I don’t know if it’s a women in business thing, or the fact that we’re all hustling on this wide weird digital world, but I’ve noticed more and more emails asking how to know whether or not you’re charging too much and how to get over the feeling of guilt for charging anyone (relatives and friends included) for your products.
Let me start with, while there’s no shame in my game now, there was for a LONG time. I’d feel weird discussing money, especially when it came to friends and relatives. There was this feeling of “wink nudge, discount? come on” that was palpable, but in hindsight I think totally came from me. I felt obligated to give my product away, or would shy away and get nervous when someone asked me how much something was at a show. I’d begin rambling on, most likely scaring the person away, all to make myself feel like I was justifying my price.
No more. I give things away for free still, but have no guilt about trying to make a living for myself and the Mr. We’re adults, we have bills, and in a perfect world we’d be able to all come together and live life for free…but we aren’t in that world. And so for my expertise and time, I charge a fee. Or I use affiliate links for products I love. Or put ads in unobtrusive places.
And I won’t apologize for it. I can’t dedicate the time nor effort into podcasting, blogging, and coaching others if I have to make money other ways.
And you shouldn’t apologize either. Ever.
If you’re feeling gross about money, though, I get it. So let’s break down 8 ways to stop feeling weird about it and #getmoneybitch.
[bctt tweet=”Stop apologizing for trying to earn a living and rethink money with these 8 tips.” username=”meganpluscoffee”]
Ready? Let’s go
1. Rethink “money”
Money isn’t worth anything until we say it is. Currency is simply the agreed upon idea that the thing in my hand is worth the coins or pieces of paper in your hand, and the exchange of money for goods or services is the changing of hands. It’s not something to judge yourself by, and it’s not something to feel sorry asking for. Money is the thing in my hand that will go in your hand if you give me that thing you made. Once you break it down to this simple idea, money begins to lose its weight in your mind and suddenly it’ll feel weird to give it so much brainspace.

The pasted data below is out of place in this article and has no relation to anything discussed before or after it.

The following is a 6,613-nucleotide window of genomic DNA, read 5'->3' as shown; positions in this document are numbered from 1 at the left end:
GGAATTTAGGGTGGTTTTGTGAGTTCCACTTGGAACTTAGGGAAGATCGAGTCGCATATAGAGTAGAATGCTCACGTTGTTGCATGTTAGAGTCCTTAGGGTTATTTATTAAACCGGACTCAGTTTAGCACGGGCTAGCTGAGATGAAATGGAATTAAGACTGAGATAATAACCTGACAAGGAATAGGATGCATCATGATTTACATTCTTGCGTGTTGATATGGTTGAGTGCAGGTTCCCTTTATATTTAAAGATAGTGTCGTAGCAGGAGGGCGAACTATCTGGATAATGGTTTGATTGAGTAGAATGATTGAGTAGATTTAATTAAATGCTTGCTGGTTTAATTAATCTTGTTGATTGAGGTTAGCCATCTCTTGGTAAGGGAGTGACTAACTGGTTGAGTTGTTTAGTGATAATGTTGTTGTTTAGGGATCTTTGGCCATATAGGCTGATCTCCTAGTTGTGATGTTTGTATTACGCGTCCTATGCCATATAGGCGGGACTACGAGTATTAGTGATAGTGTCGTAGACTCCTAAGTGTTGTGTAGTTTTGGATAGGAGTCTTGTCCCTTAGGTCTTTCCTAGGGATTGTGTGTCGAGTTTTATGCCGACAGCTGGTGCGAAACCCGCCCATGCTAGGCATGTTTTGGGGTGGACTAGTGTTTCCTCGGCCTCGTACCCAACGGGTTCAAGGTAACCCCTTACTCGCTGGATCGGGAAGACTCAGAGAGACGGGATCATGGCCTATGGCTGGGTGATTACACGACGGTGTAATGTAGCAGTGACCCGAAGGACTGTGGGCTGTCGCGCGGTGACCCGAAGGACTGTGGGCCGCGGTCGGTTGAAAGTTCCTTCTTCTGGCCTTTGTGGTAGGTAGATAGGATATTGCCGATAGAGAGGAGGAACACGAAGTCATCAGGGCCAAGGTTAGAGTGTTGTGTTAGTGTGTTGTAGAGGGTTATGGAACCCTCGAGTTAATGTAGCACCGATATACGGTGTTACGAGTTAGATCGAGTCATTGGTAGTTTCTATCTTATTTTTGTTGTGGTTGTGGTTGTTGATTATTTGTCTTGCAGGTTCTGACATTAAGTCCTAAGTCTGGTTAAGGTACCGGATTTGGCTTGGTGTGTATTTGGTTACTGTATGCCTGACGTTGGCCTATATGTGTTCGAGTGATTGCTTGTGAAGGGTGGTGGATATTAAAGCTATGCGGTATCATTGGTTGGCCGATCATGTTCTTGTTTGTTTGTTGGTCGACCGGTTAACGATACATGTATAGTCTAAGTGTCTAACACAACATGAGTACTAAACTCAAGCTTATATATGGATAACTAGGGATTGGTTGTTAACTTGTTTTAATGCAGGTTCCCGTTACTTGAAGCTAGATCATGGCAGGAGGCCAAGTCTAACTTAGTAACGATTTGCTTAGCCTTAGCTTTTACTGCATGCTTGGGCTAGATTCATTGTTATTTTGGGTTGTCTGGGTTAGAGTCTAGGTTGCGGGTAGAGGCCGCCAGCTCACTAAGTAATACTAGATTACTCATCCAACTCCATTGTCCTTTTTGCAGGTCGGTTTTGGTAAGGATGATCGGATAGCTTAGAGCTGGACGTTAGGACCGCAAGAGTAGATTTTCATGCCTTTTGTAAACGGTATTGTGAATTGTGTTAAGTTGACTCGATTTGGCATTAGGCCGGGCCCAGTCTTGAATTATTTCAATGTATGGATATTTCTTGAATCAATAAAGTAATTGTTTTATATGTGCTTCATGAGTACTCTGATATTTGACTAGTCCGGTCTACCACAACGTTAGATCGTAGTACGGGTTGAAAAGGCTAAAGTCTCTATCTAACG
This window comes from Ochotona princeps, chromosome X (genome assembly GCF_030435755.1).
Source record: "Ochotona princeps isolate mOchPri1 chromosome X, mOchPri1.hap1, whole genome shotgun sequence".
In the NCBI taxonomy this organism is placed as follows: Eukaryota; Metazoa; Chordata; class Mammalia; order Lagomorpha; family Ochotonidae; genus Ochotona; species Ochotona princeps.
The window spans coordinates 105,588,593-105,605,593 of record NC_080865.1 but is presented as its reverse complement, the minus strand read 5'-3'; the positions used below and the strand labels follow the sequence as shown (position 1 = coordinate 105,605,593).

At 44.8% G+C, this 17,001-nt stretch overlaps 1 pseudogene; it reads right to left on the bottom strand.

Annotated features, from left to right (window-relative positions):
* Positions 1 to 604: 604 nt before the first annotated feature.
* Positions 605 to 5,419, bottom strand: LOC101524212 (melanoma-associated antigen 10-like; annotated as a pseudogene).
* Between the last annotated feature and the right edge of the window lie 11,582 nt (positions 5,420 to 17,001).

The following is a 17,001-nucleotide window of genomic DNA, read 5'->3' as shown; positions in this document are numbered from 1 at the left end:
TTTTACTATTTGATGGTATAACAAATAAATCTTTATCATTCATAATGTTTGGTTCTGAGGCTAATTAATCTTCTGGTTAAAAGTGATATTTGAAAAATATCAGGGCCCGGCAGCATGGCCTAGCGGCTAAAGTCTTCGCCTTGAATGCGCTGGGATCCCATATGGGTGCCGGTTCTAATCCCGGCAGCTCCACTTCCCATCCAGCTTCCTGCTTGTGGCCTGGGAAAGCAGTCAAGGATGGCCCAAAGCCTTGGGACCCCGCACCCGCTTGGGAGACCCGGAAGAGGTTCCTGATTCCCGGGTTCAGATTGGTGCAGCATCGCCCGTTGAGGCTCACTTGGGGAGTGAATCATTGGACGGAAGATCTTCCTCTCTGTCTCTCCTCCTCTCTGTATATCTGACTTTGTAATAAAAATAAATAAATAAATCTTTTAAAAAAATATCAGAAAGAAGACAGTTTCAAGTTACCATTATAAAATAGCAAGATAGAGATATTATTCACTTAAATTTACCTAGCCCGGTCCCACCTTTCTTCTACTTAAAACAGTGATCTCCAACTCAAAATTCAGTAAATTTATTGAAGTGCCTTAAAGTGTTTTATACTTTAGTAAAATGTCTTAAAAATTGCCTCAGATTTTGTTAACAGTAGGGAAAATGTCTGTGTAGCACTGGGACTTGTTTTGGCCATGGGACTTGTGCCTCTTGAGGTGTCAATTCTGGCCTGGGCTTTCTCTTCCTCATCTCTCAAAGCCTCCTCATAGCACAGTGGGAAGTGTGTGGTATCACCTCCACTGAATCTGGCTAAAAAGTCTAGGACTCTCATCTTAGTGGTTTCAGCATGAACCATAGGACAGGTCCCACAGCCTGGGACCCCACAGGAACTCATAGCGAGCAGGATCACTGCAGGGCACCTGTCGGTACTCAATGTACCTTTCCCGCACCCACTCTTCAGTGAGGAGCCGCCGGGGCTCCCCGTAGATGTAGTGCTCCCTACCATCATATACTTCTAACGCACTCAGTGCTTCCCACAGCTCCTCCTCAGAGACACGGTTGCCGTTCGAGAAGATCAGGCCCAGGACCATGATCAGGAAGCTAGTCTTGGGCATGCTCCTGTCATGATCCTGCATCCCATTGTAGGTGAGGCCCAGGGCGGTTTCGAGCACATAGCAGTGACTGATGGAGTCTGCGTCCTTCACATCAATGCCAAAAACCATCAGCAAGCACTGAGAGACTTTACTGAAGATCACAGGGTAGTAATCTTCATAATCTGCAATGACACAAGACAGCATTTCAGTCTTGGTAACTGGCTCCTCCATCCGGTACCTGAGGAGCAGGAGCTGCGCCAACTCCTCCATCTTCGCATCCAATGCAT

2. Know Your Costs
If you’re making up prices based on what you think the market will bear then you’re shooting yourself in the foot. Learn how much you’re really needing to make to do more than survive/break even and then you’ll feel less weird about charging for your products. The more information you have, the better.
3. Know Your Customer
It’s going to feel less weird to ask someone to pay premium pricing at a Nordstrom than a Walmart, so make sure you’re targeting the right people at the right places.
Here’s an example (that’s slightly “tough love”): Every time I go to visit my family in Florida, we go to this one ginormous flea market. I’m obsessed with it (Mr. loves the bookstore inside) and can always find some amazing deals.
What I wouldn’t be looking for there is high end candles or lotions. There are a few soapmakers there, and I hope they’re doing well, but in my opinion they’re totally out of their element. While I don’t know how much a booth is there, I can tell you that the space isn’t air conditioned, it’s dirty, the end caps are dollar store Chinese knock-offs, and it’s full of people looking to make a deal. Who wants to touch skincare in a place like that and how do you keep your products clean and sterile? If it were up to me, I’d drag them out of that flea market and put them in artisan craft shows that Disney sometimes does, or have them work on their Etsy stores to reach a customer that is more suited for their products.
4. Be Your Own Amazon